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This quadrant, rotating on a column with holes, was used to determine the altitude of celestial bodies and to measure the angle of the sun. On either end of the arc is a projecting "ear" with midline for the purpose of calibrating. The user could adjust the arc to ensure that the sunlight passed though the minute aperture on the column and accurately projected on the midline of the "ear". Thus, the segment from aperture to the "ear" indicates the direction of the sun, while the difference between the angle marked on the "ear" and the hanging line (which has been lost) is the distance from the zenith to the position of the sun at that time. Thus, 90 degrees minus the difference is the sun's height from the horizon. The compass on the bottom is for adjusting the direction.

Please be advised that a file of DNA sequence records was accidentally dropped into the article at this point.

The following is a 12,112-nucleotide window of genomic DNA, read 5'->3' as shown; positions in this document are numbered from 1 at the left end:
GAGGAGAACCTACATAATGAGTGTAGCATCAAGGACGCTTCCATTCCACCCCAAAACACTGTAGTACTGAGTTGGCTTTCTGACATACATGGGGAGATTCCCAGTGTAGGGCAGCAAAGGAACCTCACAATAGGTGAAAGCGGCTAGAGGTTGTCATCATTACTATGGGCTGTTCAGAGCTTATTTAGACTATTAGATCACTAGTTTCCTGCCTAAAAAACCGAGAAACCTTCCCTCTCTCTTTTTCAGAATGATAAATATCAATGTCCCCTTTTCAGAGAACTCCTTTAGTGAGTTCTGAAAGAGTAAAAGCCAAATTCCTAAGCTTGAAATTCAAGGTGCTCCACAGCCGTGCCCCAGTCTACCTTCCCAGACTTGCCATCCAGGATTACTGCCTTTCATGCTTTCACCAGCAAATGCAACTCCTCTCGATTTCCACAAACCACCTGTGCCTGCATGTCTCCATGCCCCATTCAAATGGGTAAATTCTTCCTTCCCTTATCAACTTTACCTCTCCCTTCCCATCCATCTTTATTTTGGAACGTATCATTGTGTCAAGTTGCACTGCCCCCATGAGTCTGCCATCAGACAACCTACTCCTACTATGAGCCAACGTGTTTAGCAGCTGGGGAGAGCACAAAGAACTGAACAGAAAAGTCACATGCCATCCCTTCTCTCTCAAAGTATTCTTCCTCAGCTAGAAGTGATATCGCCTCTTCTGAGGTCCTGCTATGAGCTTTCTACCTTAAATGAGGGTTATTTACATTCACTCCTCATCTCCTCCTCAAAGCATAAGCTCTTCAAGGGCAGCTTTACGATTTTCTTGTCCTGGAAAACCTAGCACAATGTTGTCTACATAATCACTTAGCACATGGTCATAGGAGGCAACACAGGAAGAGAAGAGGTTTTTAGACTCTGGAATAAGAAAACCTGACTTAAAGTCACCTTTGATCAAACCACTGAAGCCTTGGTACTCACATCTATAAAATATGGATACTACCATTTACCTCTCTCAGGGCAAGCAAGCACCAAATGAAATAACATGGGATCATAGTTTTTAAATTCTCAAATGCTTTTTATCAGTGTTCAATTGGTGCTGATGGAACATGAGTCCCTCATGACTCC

Decorated with tendril patterns, this sophisticated instrument is one of the finest technological calculating pieces made by the Qing imperial workshops, and it is included in the book Illustrated Regulations of Ceremonial Paraphernalia of the Qing Dynasty (Huangzhao liqi tushi).